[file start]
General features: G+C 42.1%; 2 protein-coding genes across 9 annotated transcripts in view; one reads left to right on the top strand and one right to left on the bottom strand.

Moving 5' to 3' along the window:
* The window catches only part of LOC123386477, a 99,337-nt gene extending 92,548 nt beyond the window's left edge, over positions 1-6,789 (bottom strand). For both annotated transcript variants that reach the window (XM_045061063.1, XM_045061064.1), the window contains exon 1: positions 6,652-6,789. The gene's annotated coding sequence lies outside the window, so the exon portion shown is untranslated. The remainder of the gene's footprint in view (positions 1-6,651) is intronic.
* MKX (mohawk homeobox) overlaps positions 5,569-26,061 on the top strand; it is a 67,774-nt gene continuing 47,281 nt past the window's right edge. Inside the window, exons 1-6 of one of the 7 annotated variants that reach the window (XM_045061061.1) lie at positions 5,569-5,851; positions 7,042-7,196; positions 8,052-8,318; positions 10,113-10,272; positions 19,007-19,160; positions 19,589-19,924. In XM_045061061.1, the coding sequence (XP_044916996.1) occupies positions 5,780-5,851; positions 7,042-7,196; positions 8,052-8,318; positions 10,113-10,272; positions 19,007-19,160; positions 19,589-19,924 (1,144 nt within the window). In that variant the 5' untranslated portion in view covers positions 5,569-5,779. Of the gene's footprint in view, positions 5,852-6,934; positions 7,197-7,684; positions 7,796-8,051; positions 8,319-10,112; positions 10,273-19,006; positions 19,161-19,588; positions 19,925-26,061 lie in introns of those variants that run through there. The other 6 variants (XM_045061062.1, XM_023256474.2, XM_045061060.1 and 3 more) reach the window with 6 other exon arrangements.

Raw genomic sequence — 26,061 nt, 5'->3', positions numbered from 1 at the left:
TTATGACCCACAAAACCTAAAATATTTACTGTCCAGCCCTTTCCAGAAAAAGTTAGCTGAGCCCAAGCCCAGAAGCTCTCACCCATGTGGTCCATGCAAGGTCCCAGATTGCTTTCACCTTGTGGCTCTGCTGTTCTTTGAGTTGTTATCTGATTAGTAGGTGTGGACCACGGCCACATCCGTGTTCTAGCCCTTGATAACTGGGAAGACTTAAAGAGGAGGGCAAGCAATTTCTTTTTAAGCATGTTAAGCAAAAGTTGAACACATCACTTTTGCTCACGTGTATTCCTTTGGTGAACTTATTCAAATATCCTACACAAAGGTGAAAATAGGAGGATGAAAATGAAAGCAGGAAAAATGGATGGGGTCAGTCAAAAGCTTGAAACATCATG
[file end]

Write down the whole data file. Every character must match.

General features: G+C 42.1%; 2 protein-coding genes across 9 annotated transcripts in view; one reads left to right on the top strand and one right to left on the bottom strand.

Moving 5' to 3' along the window:
* The window catches only part of LOC123386477, a 99,337-nt gene extending 92,548 nt beyond the window's left edge, over positions 1-6,789 (bottom strand). For both annotated transcript variants that reach the window (XM_045061063.1, XM_045061064.1), the window contains exon 1: positions 6,652-6,789. The gene's annotated coding sequence lies outside the window, so the exon portion shown is untranslated. The remainder of the gene's footprint in view (positions 1-6,651) is intronic.
* MKX (mohawk homeobox) overlaps positions 5,569-26,061 on the top strand; it is a 67,774-nt gene continuing 47,281 nt past the window's right edge. Inside the window, exons 1-6 of one of the 7 annotated variants that reach the window (XM_045061061.1) lie at positions 5,569-5,851; positions 7,042-7,196; positions 8,052-8,318; positions 10,113-10,272; positions 19,007-19,160; positions 19,589-19,924. In XM_045061061.1, the coding sequence (XP_044916996.1) occupies positions 5,780-5,851; positions 7,042-7,196; positions 8,052-8,318; positions 10,113-10,272; positions 19,007-19,160; positions 19,589-19,924 (1,144 nt within the window). In that variant the 5' untranslated portion in view covers positions 5,569-5,779. Of the gene's footprint in view, positions 5,852-6,934; positions 7,197-7,684; positions 7,796-8,051; positions 8,319-10,112; positions 10,273-19,006; positions 19,161-19,588; positions 19,925-26,061 lie in introns of those variants that run through there. The other 6 variants (XM_045061062.1, XM_023256474.2, XM_045061060.1 and 3 more) reach the window with 6 other exon arrangements.

Raw genomic sequence — 26,061 nt, 5'->3', positions numbered from 1 at the left:
TTATGACCCACAAAACCTAAAATATTTACTGTCCAGCCCTTTCCAGAAAAAGTTAGCTGAGCCCAAGCCCAGAAGCTCTCACCCATGTGGTCCATGCAAGGTCCCAGATTGCTTTCACCTTGTGGCTCTGCTGTTCTTTGAGTTGTTATCTGATTAGTAGGTGTGGACCACGGCCACATCCGTGTTCTAGCCCTTGATAACTGGGAAGACTTAAAGAGGAGGGCAAGCAATTTCTTTTTAAGCATGTTAAGCAAAAGTTGAACACATCACTTTTGCTCACGTGTATTCCTTTGGTGAACTTATTCAAATATCCTACACAAAGGTGAAAATAGGAGGATGAAAATGAAAGCAGGAAAAATGGATGGGGTCAGTCAAAAGCTTGAAACATCATG